Protocol that saved life of a rabies patient requires further study.
"Clearly, our experience with this patient requires replication in other patients and proof-of-concept experiments in animal models," said Rodney E. Willoughby Jr., M.D., of the Medical College of Wisconsin, Milwaukee, and his colleagues.
The 15-year-old patient developed confirmed clinical rabies 1 month after being bitten on the left index finger by a bat. She was treated with a strategy that involved induction of therapeutic coma, and antiexcitatory and antiviral drug therapy under supportive intensive care. The concept was to protect the brain from injury while allowing the launch of a natural immune response against the virus (N. Engl. J. Med. 2005;352:2508-14).
The patient was treated with ketamine, midazolam, ribavirin, and amantadine. Doses were adjusted as needed due to responses and probable drug-related toxicities, which included hemolysis, pancreatitis, acidosis, and hepatotoxicity. She did not receive rabies vaccine or rabies immunoglobulin because she demonstrated immune response and because of concern regarding harm from a potentiated immune response, the investigators noted.
On the eighth day of hospitalization, a lumbar puncture indicated an increased level of rabies antibody, and sedation was tapered. On hospital day 31, the patient was determined to be cleared of transmissible rabies, and was removed from isolation.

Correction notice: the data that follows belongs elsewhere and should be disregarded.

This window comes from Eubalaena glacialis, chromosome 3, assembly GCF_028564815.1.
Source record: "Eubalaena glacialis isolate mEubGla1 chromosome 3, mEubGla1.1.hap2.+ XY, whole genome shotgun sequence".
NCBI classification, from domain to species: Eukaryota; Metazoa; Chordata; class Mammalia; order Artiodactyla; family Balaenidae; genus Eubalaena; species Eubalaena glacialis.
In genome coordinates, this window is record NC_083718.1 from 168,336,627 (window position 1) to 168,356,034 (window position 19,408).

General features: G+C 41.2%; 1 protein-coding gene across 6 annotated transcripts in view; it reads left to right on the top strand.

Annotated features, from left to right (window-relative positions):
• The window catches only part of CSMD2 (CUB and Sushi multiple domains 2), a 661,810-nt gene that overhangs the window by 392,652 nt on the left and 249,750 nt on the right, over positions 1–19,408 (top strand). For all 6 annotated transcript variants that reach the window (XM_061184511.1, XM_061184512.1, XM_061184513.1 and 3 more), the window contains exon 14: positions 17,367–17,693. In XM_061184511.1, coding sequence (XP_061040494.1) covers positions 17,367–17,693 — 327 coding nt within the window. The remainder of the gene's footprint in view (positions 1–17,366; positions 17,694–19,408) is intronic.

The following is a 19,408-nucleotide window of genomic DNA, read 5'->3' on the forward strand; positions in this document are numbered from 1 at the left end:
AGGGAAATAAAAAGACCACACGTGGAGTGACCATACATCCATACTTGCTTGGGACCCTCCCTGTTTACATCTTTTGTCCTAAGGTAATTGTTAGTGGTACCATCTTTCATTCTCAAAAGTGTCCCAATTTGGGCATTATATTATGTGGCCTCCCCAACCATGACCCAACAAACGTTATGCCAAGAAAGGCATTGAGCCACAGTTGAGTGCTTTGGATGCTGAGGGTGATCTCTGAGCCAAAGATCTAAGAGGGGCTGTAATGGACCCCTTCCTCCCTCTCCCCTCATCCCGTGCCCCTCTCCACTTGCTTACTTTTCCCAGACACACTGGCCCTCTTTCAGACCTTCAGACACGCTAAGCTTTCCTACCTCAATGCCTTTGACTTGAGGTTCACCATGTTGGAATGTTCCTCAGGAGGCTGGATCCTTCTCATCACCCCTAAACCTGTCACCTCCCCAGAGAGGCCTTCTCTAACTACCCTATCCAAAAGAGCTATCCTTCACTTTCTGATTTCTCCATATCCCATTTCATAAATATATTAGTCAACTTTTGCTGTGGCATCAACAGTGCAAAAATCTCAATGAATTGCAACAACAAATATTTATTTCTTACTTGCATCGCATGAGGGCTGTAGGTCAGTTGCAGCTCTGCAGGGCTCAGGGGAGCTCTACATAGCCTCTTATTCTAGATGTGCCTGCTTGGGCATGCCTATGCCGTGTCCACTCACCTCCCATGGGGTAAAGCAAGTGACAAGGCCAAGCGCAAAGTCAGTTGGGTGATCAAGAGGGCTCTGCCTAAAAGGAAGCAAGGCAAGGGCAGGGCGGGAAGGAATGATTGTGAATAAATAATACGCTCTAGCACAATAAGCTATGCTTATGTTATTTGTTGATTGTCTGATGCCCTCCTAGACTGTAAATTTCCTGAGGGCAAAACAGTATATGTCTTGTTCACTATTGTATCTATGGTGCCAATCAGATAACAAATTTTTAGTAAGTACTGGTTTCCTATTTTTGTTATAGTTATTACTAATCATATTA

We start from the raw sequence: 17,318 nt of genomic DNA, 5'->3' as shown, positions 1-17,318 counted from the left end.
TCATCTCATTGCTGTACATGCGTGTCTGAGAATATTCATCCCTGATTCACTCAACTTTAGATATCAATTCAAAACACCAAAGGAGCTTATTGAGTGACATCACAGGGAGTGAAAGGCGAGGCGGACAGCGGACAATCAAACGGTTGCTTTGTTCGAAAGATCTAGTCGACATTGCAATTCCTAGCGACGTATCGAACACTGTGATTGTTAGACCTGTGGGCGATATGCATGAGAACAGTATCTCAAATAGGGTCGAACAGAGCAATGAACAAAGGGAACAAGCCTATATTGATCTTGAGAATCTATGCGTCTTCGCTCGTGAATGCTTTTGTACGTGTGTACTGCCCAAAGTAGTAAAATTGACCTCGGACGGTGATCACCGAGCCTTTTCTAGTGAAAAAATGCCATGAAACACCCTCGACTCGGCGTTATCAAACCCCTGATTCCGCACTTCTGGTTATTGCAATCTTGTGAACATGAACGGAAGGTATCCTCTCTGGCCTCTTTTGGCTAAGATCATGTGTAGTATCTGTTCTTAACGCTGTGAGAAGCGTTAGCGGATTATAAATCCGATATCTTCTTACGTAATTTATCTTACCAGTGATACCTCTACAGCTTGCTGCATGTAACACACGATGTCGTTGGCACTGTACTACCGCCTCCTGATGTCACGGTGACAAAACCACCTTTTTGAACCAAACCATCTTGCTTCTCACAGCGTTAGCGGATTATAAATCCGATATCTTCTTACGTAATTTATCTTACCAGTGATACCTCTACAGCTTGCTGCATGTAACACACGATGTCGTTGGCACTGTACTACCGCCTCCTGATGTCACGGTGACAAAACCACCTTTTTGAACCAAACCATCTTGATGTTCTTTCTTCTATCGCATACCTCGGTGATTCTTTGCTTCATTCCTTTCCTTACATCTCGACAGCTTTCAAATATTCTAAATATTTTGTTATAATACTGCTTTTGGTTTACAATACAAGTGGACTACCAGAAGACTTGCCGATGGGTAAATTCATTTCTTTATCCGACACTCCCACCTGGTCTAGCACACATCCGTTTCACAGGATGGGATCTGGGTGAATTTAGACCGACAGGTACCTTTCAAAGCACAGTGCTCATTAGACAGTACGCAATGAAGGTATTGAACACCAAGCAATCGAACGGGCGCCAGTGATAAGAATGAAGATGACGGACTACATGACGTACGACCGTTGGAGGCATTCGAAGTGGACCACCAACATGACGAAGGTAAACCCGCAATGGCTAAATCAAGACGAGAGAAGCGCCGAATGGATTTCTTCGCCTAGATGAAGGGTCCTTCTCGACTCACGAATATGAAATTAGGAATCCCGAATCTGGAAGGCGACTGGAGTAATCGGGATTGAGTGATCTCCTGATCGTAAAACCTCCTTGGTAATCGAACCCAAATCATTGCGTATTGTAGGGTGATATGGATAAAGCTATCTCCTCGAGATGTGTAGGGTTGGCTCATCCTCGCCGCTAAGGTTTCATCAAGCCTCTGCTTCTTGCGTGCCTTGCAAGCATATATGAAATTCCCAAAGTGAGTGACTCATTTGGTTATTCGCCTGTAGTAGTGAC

She was discharged to home on hospital day 76. At a follow-up visit 131 days after her initial hospitalization, the patient was progressing, and had returned to school part time. She continues to experience dysarthrotic speech, buccolingual choreoathetosis with generalized choreoathetosis and intermittent dystonia and ballismus, which affect her gait and fine-motor skills, Dr. Willoughby and his associates said.
Prior to this case, five cases of survival following rabies had been well documented, but all received occupationally related preexposure rabies vaccination or postexposure prophylaxis; this is the first known patient to survive with only naturally acquired immunity.
It should be noted that the patient was young and athletic, and may have received a limited quantity of inoculum, the investigators stressed, adding that because the bat was not recovered, it is unclear if the patient's survival was due to an "unusual, more temperate or attenuated variant of the virus, or a rare host polymorphism."
"Therapy may have been more effective than in past cases because of the inferred limited exposure to rabies virus, early recognition of the disease, and aggressive management," the investigators said, noting that the survival of this patient doesn't change the fact that rabies has the highest case fatality ratio of any infectious disease.
BY SHARON WORCESTER
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|Title Annotation:||Infectious Diseases|
|Publication:||Internal Medicine News|
|Date:||Jul 15, 2005|
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